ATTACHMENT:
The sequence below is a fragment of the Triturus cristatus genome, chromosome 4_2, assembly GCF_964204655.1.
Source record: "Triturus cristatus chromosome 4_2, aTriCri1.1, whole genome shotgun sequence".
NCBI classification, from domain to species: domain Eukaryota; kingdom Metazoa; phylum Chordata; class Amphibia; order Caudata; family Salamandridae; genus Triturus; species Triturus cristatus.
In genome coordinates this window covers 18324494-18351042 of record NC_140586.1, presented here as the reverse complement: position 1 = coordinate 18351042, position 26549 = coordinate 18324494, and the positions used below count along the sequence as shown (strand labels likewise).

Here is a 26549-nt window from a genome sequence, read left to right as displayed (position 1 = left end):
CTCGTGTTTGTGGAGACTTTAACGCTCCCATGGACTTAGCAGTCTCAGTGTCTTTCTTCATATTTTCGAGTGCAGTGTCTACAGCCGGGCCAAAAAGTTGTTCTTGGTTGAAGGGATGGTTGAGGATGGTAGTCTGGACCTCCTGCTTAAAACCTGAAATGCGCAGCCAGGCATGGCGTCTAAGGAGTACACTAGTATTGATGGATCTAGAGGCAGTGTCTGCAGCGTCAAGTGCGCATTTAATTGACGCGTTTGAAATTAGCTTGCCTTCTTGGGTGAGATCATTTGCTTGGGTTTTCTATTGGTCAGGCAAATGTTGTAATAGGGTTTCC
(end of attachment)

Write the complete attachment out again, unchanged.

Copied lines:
The sequence below is a fragment of the Triturus cristatus genome, chromosome 4_2, assembly GCF_964204655.1.
Source record: "Triturus cristatus chromosome 4_2, aTriCri1.1, whole genome shotgun sequence".
NCBI classification, from domain to species: domain Eukaryota; kingdom Metazoa; phylum Chordata; class Amphibia; order Caudata; family Salamandridae; genus Triturus; species Triturus cristatus.
In genome coordinates this window covers 18324494-18351042 of record NC_140586.1, presented here as the reverse complement: position 1 = coordinate 18351042, position 26549 = coordinate 18324494, and the positions used below count along the sequence as shown (strand labels likewise).

Here is a 26549-nt window from a genome sequence, read left to right as displayed (position 1 = left end):
CTCGTGTTTGTGGAGACTTTAACGCTCCCATGGACTTAGCAGTCTCAGTGTCTTTCTTCATATTTTCGAGTGCAGTGTCTACAGCCGGGCCAAAAAGTTGTTCTTGGTTGAAGGGATGGTTGAGGATGGTAGTCTGGACCTCCTGCTTAAAACCTGAAATGCGCAGCCAGGCATGGCGTCTAAGGAGTACACTAGTATTGATGGATCTAGAGGCAGTGTCTGCAGCGTCAAGTGCGCATTTAATTGACGCGTTTGAAATTAGCTTGCCTTCTTGGGTGAGATCATTTGCTTGGGTTTTCTATTGGTCAGGCAAATGTTGTAATAGGGTTTCC